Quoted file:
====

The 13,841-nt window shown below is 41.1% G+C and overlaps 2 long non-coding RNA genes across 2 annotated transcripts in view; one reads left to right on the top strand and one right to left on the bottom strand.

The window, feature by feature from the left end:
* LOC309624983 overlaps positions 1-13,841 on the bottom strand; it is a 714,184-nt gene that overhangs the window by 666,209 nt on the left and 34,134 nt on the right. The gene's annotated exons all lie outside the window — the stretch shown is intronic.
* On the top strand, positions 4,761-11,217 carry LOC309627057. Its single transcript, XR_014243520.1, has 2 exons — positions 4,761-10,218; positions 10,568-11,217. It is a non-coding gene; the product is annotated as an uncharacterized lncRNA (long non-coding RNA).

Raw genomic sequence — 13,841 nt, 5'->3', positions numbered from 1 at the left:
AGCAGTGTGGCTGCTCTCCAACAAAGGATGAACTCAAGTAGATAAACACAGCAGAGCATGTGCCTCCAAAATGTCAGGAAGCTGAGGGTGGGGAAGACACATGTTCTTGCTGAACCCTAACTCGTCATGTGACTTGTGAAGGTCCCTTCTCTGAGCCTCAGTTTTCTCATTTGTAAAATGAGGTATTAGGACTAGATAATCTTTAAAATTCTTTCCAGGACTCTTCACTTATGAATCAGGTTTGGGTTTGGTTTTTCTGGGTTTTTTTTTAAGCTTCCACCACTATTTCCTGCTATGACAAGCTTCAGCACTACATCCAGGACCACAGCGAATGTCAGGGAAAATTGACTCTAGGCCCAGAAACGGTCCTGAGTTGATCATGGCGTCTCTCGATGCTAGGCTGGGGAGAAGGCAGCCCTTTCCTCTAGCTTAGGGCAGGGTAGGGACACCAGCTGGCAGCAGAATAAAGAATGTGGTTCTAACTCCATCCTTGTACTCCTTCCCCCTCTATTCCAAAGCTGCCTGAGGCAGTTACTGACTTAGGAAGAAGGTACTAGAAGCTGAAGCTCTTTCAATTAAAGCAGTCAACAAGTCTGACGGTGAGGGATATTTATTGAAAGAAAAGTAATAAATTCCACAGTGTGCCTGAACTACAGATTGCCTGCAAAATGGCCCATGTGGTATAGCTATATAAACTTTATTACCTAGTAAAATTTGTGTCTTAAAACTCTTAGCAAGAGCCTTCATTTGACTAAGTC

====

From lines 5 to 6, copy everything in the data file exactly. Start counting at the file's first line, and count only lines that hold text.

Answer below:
Raw genomic sequence — 13,841 nt, 5'->3', positions numbered from 1 at the left:
AGCAGTGTGGCTGCTCTCCAACAAAGGATGAACTCAAGTAGATAAACACAGCAGAGCATGTGCCTCCAAAATGTCAGGAAGCTGAGGGTGGGGAAGACACATGTTCTTGCTGAACCCTAACTCGTCATGTGACTTGTGAAGGTCCCTTCTCTGAGCCTCAGTTTTCTCATTTGTAAAATGAGGTATTAGGACTAGATAATCTTTAAAATTCTTTCCAGGACTCTTCACTTATGAATCAGGTTTGGGTTTGGTTTTTCTGGGTTTTTTTTTAAGCTTCCACCACTATTTCCTGCTATGACAAGCTTCAGCACTACATCCAGGACCACAGCGAATGTCAGGGAAAATTGACTCTAGGCCCAGAAACGGTCCTGAGTTGATCATGGCGTCTCTCGATGCTAGGCTGGGGAGAAGGCAGCCCTTTCCTCTAGCTTAGGGCAGGGTAGGGACACCAGCTGGCAGCAGAATAAAGAATGTGGTTCTAACTCCATCCTTGTACTCCTTCCCCCTCTATTCCAAAGCTGCCTGAGGCAGTTACTGACTTAGGAAGAAGGTACTAGAAGCTGAAGCTCTTTCAATTAAAGCAGTCAACAAGTCTGACGGTGAGGGATATTTATTGAAAGAAAAGTAATAAATTCCACAGTGTGCCTGAACTACAGATTGCCTGCAAAATGGCCCATGTGGTATAGCTATATAAACTTTATTACCTAGTAAAATTTGTGTCTTAAAACTCTTAGCAAGAGCCTTCATTTGACTAAGTC